Daily Bread

DVD Release: September 8, 2017
Daily Bread


The cast and crew of a cooking show is stranded on a farm when a solar flare knocks out electricity around the world. We follow several other people who have a connection to either the cooking show or the cookbook. They must all figure out how they will survive or get back home safely as the world is falling apart around them. They have to all decide whether they are going to just survive—or thrive—as they work to rebuild their communities. Those who thought they were prepared discover they really weren’t, and their shared faith is what gives them hope in a future …. without electricity.

Dove Review

Daily Bread is a satisfying post-apocalyptic drama centered around the aftermath of a catastrophic EMP (electromagnetic pulse) which wipes out all technology—including transportation and communication—and sends humanity into a tailspin. We find ourselves peeking into the lives of several different characters and groups as they process the disaster. Holly (Sandra Belforte) is a privileged woman living in urban Washington, D.C.; her sister Carol (Eliza Kelley) and her husband (Skip Lipman), however, are tried-and-true doomsday preppers. Holly scoffs at her sister’s eccentricities until she is faced with the reality Carol warned about. Briana (impressively portrayed by Brianna Tyson) is a confident prepper teenager who is eager to use her skills, but when she finds herself far away from the safety of camp, fear sets in. Tiffany McMillan (Francesca Finnerty) is the star of a popular cooking show; she along with her two sisters and their production crew (a total of seven “foodie” girls) are fortunately stranded at their family’s well-stocked farm, minus one crew member. Skylar (Katherine Caruso), their set designer, is left to fend for herself at a hotel in town, where she becomes an unlikely hero. Co-op teacher and prepper Rebecca (Ruth Wilson), her adult son Dan (Joseph Durbin), and his daughters, must band together in the face of an uncertain future.

Writer and director Nina May has outdone herself with this completely fresh, utterly addictive, faith-based show. Each episode is paced perfectly; there is always enough storyline to keep you wanting more. Every character is intriguing, with personality and depth. It’s dark enough for the subject matter, but even as it tackles the gloom of humanity, it delivers comedic breaks, hopeful moments and important lessons. The theme of bread is dealt with consistently throughout the series, playing on the idea from the series’ name that what we take for granted one day may be vital tomorrow. What was important yesterday suddenly isn’t so important today. What was once a necessity is now a luxury. My favorite line of the series comes from episode three, in which a branch breaking outside scares the foodie girls, and Sophie McMillan (Shelia Avellino) observes that “we only heard it because there were no other sounds competing with it.” The EMP created widespread panic and chaos, causing the worst of humanity to reveal itself; but it also removed distractions and brought clarity. Only when there are no other competing sounds can we hear the truth of who we are, where our priorities lie, and who we could become. Daily Bread is the thought-provoking, entertaining, family-friendly drama you’ve been searching for.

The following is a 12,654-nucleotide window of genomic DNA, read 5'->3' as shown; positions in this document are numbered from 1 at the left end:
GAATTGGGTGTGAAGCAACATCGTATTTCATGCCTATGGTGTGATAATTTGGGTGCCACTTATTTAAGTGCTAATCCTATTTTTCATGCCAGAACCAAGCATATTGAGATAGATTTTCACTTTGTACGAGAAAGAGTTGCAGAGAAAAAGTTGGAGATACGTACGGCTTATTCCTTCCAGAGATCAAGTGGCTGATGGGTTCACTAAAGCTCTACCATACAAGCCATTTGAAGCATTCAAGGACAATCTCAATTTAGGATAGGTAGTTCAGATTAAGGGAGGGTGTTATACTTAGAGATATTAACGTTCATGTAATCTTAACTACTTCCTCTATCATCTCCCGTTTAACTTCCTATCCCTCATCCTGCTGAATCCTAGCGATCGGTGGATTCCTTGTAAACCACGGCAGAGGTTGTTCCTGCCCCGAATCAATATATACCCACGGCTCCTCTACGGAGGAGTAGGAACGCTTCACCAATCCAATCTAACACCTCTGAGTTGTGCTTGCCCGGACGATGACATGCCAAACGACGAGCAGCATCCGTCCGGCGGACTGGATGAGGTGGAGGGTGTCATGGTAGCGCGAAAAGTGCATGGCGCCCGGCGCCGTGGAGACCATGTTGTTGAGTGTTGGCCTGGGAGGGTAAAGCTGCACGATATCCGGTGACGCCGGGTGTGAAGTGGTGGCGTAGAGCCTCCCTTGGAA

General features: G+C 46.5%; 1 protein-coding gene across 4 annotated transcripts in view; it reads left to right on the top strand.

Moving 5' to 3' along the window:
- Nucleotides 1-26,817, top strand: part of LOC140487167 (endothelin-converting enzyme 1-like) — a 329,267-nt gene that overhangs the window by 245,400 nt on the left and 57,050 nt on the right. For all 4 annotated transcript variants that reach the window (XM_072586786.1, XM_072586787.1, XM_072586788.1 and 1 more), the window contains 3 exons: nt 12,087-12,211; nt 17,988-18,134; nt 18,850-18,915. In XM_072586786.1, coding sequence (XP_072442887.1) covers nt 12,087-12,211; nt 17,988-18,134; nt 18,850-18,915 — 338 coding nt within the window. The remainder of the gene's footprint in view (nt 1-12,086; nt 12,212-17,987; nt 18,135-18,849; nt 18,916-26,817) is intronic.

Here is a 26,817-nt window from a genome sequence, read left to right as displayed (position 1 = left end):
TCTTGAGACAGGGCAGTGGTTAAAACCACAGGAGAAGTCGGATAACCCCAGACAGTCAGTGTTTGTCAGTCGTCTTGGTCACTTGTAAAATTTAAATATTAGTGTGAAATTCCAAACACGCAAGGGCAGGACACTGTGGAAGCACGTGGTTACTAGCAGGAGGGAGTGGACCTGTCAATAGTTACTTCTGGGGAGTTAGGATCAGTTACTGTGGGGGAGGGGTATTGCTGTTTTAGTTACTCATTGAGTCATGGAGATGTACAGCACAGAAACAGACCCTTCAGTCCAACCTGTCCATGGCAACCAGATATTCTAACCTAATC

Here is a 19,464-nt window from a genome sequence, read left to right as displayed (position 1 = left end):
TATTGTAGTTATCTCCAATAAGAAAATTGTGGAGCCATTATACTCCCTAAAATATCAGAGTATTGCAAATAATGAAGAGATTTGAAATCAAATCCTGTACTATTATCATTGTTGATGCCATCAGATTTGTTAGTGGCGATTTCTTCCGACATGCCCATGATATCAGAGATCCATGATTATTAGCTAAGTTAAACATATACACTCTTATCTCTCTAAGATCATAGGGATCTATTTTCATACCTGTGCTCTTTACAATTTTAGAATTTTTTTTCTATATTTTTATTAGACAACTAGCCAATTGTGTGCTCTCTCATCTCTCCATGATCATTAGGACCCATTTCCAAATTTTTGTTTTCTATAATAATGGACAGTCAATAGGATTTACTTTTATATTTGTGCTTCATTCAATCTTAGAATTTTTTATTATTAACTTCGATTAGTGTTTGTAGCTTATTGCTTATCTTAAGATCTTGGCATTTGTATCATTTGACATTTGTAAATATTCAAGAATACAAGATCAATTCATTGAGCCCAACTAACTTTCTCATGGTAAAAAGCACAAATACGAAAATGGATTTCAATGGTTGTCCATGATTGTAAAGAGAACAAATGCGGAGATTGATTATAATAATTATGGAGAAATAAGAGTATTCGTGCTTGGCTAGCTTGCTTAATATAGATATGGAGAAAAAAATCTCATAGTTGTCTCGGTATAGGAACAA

Daily Bread contains some mature themes such as death and a suicide attempt, as well as some mild violence and lots of gun usage; however, the mature content is handled very tastefully. For these reasons, it may not be appropriate for very young viewers. Therefore, we are pleased to award this captivating show the Dove Seal of Approval for Ages 12+. As always, use your best judgement according to your family’s convictions and sensitivities.

Content Description

Faith: None
Integrity: None
Sex: None
Language: None
Violence: Characters are attacked; characters bleed; gun usage; crowds are violent; property is destroyed; suicide is attempted.
Drugs: Pills are used in a suicide attempt.
Nudity: None
Other: Looting, tension associated with an apocalyptic environment; self harm


Company: Renaissance Women Productions
Writer: Nina May
Director: Nina May
Genre: Drama
Runtime: 240 min.
Reviewer: Cammie H